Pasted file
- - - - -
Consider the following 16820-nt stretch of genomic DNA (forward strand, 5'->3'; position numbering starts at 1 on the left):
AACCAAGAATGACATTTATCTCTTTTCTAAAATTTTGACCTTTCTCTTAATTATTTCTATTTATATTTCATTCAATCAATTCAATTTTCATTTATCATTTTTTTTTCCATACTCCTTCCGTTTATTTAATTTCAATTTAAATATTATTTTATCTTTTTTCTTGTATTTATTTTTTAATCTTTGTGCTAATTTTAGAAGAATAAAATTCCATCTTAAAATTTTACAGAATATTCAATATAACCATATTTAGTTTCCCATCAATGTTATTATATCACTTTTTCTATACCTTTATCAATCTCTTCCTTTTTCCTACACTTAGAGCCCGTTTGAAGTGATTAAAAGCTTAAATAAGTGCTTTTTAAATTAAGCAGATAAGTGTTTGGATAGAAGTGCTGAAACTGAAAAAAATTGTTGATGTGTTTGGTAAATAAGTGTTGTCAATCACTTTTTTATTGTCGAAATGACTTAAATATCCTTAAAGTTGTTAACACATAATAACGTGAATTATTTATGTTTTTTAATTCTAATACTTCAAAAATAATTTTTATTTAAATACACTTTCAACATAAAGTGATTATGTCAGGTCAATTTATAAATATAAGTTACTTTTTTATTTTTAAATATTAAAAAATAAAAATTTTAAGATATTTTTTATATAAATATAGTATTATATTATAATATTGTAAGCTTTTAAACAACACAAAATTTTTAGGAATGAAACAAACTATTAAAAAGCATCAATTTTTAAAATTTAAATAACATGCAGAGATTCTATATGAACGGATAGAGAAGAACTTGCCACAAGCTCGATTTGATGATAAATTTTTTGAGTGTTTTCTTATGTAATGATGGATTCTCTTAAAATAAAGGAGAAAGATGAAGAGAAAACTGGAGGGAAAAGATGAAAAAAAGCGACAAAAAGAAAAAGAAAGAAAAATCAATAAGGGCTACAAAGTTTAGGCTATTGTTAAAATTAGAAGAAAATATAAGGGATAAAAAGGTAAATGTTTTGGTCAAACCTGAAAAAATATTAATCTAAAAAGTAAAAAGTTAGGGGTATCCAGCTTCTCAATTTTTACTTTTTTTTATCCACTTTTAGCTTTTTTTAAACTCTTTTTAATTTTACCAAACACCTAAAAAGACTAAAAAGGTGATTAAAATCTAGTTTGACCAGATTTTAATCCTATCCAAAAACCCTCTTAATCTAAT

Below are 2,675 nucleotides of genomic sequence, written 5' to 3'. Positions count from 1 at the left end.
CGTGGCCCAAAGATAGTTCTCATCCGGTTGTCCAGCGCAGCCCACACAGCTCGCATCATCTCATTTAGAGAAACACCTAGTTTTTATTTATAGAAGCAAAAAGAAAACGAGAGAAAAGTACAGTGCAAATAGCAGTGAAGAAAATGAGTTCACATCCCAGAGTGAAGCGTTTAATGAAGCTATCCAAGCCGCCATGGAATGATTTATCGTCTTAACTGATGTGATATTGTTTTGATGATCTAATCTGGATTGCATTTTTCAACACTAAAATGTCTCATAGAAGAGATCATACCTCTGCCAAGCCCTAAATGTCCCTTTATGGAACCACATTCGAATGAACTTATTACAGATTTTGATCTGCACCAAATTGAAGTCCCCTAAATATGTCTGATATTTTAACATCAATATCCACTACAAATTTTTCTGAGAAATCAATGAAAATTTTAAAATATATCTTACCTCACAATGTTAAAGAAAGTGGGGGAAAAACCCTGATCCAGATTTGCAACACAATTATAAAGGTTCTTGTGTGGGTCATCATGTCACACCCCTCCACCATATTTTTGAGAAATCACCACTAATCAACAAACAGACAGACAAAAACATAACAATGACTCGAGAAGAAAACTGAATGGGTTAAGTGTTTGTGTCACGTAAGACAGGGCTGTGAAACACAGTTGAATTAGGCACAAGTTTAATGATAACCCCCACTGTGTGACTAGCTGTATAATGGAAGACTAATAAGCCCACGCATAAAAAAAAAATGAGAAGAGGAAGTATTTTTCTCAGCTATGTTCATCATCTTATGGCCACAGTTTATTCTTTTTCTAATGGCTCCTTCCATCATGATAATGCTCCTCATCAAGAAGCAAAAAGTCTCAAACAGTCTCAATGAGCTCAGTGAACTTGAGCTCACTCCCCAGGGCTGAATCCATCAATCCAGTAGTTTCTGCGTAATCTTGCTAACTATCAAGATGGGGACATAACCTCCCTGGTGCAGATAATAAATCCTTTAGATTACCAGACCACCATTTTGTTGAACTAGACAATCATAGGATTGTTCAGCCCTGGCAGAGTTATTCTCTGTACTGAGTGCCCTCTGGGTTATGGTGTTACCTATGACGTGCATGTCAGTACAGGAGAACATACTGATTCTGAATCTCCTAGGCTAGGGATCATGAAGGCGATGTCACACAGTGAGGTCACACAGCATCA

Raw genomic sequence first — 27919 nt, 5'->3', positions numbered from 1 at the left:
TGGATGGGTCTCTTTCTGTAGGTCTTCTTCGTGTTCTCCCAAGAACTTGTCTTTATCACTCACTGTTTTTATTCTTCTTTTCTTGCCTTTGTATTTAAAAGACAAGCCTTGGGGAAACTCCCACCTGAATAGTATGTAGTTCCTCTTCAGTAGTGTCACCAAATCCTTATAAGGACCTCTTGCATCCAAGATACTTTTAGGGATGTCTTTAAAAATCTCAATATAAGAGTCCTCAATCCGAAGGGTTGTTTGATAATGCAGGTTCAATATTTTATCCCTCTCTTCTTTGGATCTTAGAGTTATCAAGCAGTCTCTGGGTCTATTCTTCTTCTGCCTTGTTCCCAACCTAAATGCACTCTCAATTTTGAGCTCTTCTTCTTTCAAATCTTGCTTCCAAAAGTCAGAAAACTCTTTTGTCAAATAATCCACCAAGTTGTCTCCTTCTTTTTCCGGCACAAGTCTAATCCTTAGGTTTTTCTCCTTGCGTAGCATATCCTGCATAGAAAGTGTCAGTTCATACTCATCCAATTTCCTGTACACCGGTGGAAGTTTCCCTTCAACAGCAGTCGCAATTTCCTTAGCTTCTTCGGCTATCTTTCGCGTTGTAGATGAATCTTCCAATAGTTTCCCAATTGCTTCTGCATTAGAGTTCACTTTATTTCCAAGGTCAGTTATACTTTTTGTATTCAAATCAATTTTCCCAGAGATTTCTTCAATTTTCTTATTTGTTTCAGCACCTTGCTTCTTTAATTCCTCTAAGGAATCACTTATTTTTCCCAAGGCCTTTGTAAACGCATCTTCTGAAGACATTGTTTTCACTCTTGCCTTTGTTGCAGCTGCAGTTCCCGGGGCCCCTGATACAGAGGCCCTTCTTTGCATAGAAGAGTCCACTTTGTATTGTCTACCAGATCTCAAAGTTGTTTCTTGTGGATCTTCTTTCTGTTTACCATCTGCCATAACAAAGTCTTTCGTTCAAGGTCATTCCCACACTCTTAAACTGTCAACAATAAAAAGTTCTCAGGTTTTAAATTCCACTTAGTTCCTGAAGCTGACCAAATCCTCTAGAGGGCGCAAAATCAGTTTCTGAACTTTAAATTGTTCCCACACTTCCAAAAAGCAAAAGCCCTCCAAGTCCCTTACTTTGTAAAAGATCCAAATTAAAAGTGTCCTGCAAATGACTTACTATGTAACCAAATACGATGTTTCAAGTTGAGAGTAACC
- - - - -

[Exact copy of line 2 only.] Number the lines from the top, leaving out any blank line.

AACCAAGAATGACATTTATCTCTTTTCTAAAATTTTGACCTTTCTCTTAATTATTTCTATTTATATTTCATTCAATCAATTCAATTTTCATTTATCATTTTTTTTTCCATACTCCTTCCGTTTATTTAATTTCAATTTAAATATTATTTTATCTTTTTTCTTGTATTTATTTTTTAATCTTTGTGCTAATTTTAGAAGAATAAAATTCCATCTTAAAATTTTACAGAATATTCAATATAACCATATTTAGTTTCCCATCAATGTTATTATATCACTTTTTCTATACCTTTATCAATCTCTTCCTTTTTCCTACACTTAGAGCCCGTTTGAAGTGATTAAAAGCTTAAATAAGTGCTTTTTAAATTAAGCAGATAAGTGTTTGGATAGAAGTGCTGAAACTGAAAAAAATTGTTGATGTGTTTGGTAAATAAGTGTTGTCAATCACTTTTTTATTGTCGAAATGACTTAAATATCCTTAAAGTTGTTAACACATAATAACGTGAATTATTTATGTTTTTTAATTCTAATACTTCAAAAATAATTTTTATTTAAATACACTTTCAACATAAAGTGATTATGTCAGGTCAATTTATAAATATAAGTTACTTTTTTATTTTTAAATATTAAAAAATAAAAATTTTAAGATATTTTTTATATAAATATAGTATTATATTATAATATTGTAAGCTTTTAAACAACACAAAATTTTTAGGAATGAAACAAACTATTAAAAAGCATCAATTTTTAAAATTTAAATAACATGCAGAGATTCTATATGAACGGATAGAGAAGAACTTGCCACAAGCTCGATTTGATGATAAATTTTTTGAGTGTTTTCTTATGTAATGATGGATTCTCTTAAAATAAAGGAGAAAGATGAAGAGAAAACTGGAGGGAAAAGATGAAAAAAAGCGACAAAAAGAAAAAGAAAGAAAAATCAATAAGGGCTACAAAGTTTAGGCTATTGTTAAAATTAGAAGAAAATATAAGGGATAAAAAGGTAAATGTTTTGGTCAAACCTGAAAAAATATTAATCTAAAAAGTAAAAAGTTAGGGGTATCCAGCTTCTCAATTTTTACTTTTTTTTATCCACTTTTAGCTTTTTTTAAACTCTTTTTAATTTTACCAAACACCTAAAAAGACTAAAAAGGTGATTAAAATCTAGTTTGACCAGATTTTAATCCTATCCAAAAACCCTCTTAATCTAAT